Too Many Cooks In The Kitchen; How to Stop Spoiling the Broth

June 2017 Newsletter

We’re all trying to balance so much! Often times, it’s not just the business, home life and kids to keep organized, and on a schedule, often times we’re having to be responsible for the collective consciousness for the entire household. Consider how often you’re asked, “Ok, so what’s next?”. Or “You should have just asked me to do that and I would have gladly helped you out.”

So many women I serve, and some men too, will cite extreme exhaustion. Not only for the actual tasks they perform at the office or at home, but  because they also feel like the CEO of operations. This unexpected job description often surprises us out of nowhere. Who put me in charge anyway? Where was that written? How do I exit this role without the whole damn ship sinking?

How did the job of  knowing what’s next fall on me? I’d never asked my husband, “What’s next?” in over a dozen years of marriage. How is it that as a reasonably intelligent woman I always felt my corpus callosum log-jammed every time? Perhaps my lesson was to learn how to engage with my own instincts and activities, leaving intellectual management to other individuals. That, actually would make sense.

In those moments, I definitely know I could use help. The first thing would be to take the task-manager role off my shoulders. When was this bestowed on me? Please supply a two page answer single spaced while I dress this roast of bison and finish prepping the potatoes. Perhaps you’ve lived this too.

While the offer to help is, in itself, an act of generosity, it can annoy the living daylights out of a Mom in a Sepia state. How many CEO’s of multinational companies can think on the spot of the detailed activities to be executed by a worker who barges into his office while he’s on the phone and also in the midst of forecasting the budget for the next annum? You see it, right? It doesn’t happen. At the very least, you make an appointment or see a more junior manager. Perhaps your spouse might ask one of the kids. Ah, not a bad idea, a kid will always tell you precisely what to do to serve them.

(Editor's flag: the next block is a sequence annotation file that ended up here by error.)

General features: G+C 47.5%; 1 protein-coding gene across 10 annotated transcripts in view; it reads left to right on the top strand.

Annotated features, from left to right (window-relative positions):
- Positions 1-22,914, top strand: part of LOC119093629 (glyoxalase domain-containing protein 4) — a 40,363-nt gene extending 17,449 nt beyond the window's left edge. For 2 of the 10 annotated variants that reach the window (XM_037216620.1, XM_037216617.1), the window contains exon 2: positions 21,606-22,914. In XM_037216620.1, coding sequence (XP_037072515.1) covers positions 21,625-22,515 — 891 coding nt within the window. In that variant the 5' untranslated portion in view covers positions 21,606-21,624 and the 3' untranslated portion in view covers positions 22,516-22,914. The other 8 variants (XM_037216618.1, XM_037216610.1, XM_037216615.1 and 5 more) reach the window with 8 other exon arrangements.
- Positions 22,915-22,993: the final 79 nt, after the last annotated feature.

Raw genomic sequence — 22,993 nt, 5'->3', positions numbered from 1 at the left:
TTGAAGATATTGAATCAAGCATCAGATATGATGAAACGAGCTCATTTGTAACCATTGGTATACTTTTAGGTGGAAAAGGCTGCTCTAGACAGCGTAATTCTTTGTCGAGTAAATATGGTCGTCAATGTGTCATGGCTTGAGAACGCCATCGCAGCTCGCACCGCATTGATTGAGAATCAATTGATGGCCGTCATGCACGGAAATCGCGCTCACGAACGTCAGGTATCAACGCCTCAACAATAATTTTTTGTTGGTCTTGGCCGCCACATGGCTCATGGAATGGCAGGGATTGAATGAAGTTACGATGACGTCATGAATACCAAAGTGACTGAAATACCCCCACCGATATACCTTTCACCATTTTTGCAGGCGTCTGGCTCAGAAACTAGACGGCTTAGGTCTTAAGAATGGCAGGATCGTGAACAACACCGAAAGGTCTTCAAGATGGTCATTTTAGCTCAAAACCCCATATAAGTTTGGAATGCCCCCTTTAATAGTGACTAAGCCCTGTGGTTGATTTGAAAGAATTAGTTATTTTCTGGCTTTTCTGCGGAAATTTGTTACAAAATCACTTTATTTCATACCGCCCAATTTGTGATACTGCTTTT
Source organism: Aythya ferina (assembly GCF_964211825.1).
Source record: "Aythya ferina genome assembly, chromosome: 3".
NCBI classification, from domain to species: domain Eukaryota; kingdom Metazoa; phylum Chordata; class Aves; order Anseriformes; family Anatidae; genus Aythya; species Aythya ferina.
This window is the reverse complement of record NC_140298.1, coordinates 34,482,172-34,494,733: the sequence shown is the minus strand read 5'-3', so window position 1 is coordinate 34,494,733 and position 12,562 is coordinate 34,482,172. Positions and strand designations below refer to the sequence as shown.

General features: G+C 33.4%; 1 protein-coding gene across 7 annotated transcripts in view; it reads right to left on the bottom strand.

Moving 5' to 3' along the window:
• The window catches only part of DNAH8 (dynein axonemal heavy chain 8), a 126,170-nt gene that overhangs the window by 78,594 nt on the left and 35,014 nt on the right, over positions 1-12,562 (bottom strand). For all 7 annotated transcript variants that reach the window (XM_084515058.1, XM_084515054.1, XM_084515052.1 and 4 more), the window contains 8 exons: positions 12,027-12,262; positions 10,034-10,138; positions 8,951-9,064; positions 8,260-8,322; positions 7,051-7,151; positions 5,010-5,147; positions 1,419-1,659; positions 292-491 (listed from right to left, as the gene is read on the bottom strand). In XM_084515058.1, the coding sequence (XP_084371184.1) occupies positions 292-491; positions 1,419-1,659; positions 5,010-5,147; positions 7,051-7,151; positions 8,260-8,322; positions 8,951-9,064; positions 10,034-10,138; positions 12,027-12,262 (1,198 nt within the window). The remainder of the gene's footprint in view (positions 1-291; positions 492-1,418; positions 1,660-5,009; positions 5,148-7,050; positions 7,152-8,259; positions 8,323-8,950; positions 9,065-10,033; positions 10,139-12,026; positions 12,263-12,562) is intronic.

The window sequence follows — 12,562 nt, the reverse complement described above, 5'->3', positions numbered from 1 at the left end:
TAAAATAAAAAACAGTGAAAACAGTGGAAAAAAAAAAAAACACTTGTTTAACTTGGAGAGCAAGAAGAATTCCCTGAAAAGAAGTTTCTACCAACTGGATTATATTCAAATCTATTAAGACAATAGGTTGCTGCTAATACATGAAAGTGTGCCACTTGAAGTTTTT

I recall feeling totally burnt out in the early stages of my marriage. In fact, I had the feeling that if one more person asked me what they could do, I might run my laser eyes clear through their guts while launching enough swear words at them to burn off their eyebrows. They’d grow back, right?!

I once recall trying to prepare supper while nursing an infant on the breast, with a toddler pulling all the pots and pans out on the floor, stirring a pot of rice pasta with the phone in one ear speaking to the guy rescheduling to come service the dishwasher who I had stayed home all day waiting for. It was a Friday.

At that moment, my husband walks into the kitchen having just arrived home from the office, and wants to know what he can do. The first answer that popped up to the fore is, “no clue” and then, “isn’t it obvious?” or to silently turn back and offer a tear of frustration into the pasta. This gesture alone can create a ton of animosity and then spouses wonder why dinner conversation is a little stunted and the weekly sex is dwindling.

I spent years stuffing my feelings down and taking Sepia regularly until my breast finally swelled with a 1.5 inch tumour. Among this, and other dynamics, I’d say this phenomenon cost us the marriage. It wasn’t until these very same issues started to crop up in my second marriage that I began to “get it”. The whole family plumbed solutions to help relieve me of the burden of doer and decision-maker. At the time, I was running a household, half a business, part of the farm, a kids’ camp (in the summer), writing a book and doing postgraduate research. Brutal, I know!

The summation of this post is that we finally did solve it with some creative problem solving. It took a team effort, but you can read that article here.